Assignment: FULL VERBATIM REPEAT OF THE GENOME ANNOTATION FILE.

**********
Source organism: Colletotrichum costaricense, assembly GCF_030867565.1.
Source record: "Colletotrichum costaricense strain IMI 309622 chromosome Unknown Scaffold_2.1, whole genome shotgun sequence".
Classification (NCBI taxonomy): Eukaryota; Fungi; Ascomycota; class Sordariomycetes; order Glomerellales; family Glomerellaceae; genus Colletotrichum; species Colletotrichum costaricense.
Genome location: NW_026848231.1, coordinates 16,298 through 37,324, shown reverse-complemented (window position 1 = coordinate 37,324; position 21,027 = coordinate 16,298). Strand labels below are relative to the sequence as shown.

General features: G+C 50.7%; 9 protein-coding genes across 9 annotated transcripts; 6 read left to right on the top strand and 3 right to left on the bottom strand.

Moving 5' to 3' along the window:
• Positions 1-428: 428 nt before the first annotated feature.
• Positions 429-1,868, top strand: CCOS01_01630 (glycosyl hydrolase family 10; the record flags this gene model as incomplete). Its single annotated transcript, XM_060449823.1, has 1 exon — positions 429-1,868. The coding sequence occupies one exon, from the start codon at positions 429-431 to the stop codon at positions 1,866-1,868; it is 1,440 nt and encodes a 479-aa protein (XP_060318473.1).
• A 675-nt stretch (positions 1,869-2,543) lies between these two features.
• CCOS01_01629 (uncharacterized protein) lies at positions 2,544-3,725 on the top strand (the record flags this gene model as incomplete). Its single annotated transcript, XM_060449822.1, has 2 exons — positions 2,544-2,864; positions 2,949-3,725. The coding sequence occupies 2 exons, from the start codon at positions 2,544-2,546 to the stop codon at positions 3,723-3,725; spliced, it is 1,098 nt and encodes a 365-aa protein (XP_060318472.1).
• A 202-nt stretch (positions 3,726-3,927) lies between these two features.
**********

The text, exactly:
Source organism: Colletotrichum costaricense, assembly GCF_030867565.1.
Source record: "Colletotrichum costaricense strain IMI 309622 chromosome Unknown Scaffold_2.1, whole genome shotgun sequence".
Classification (NCBI taxonomy): Eukaryota; Fungi; Ascomycota; class Sordariomycetes; order Glomerellales; family Glomerellaceae; genus Colletotrichum; species Colletotrichum costaricense.
Genome location: NW_026848231.1, coordinates 16,298 through 37,324, shown reverse-complemented (window position 1 = coordinate 37,324; position 21,027 = coordinate 16,298). Strand labels below are relative to the sequence as shown.

General features: G+C 50.7%; 9 protein-coding genes across 9 annotated transcripts; 6 read left to right on the top strand and 3 right to left on the bottom strand.

Moving 5' to 3' along the window:
• Positions 1-428: 428 nt before the first annotated feature.
• Positions 429-1,868, top strand: CCOS01_01630 (glycosyl hydrolase family 10; the record flags this gene model as incomplete). Its single annotated transcript, XM_060449823.1, has 1 exon — positions 429-1,868. The coding sequence occupies one exon, from the start codon at positions 429-431 to the stop codon at positions 1,866-1,868; it is 1,440 nt and encodes a 479-aa protein (XP_060318473.1).
• A 675-nt stretch (positions 1,869-2,543) lies between these two features.
• CCOS01_01629 (uncharacterized protein) lies at positions 2,544-3,725 on the top strand (the record flags this gene model as incomplete). Its single annotated transcript, XM_060449822.1, has 2 exons — positions 2,544-2,864; positions 2,949-3,725. The coding sequence occupies 2 exons, from the start codon at positions 2,544-2,546 to the stop codon at positions 3,723-3,725; spliced, it is 1,098 nt and encodes a 365-aa protein (XP_060318472.1).
• A 202-nt stretch (positions 3,726-3,927) lies between these two features.